As one of the biggest employers of low-skilled women workers, the garment industry holds great power and potential to positively impact the lives of millions of women in low-income countries, and by extension, their families and communities. Despite the expansion of initiatives to address women’s economic empowerment and foster their inclusion and upward mobility in value chains, little has been documented at the industry-level about what types of partnerships, programs, strategic initiatives, and advocacy are required to create lasting, meaningful improvements in the lives of garment workers across diverse contexts.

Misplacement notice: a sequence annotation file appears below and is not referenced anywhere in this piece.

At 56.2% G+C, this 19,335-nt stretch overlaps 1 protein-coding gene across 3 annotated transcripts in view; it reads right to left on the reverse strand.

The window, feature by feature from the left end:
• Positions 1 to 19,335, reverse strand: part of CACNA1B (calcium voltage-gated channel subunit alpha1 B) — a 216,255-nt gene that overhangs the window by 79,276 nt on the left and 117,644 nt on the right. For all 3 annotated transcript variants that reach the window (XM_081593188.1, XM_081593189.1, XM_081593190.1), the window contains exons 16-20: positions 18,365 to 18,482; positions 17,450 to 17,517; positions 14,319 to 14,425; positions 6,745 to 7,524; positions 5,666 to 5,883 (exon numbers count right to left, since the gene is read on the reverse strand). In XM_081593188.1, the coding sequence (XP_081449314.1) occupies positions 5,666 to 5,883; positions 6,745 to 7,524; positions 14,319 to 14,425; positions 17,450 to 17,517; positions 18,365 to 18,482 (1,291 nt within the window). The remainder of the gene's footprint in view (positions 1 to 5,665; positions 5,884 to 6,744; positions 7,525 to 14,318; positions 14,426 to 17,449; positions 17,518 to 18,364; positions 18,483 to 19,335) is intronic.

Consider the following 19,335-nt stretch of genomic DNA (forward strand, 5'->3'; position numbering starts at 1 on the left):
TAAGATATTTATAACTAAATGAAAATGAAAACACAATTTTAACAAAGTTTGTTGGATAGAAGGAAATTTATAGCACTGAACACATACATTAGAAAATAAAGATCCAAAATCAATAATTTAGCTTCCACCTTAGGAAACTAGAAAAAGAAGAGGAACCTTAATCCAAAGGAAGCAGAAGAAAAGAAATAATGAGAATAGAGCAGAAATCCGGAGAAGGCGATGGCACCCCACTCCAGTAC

In 2015, ICRW was funded by the C&A Foundation and Levi Straus Foundation, in support of their collective efforts to improve the wellbeing of apparel workers, to examine what works to empower women in global apparel supply chains. To this end, ICRW staff conducted an extensive literature review and traveled to Brazil, Mexico, India, and Bangladesh to conduct dozens of interviews with program officers, producers, cooperatives, corporate social responsibility (CSR) experts, and other stakeholders to understand the apparel value chain and where opportunities for improved programming and policy exist. Our findings indicate that informality, violence, and the need for childcare must be addressed to improve the lives of women in the garment value chain. ICRW’s research was later taken up by Business for Social Responsibility (BSR) in their report on empowering female workers in the apparel industry.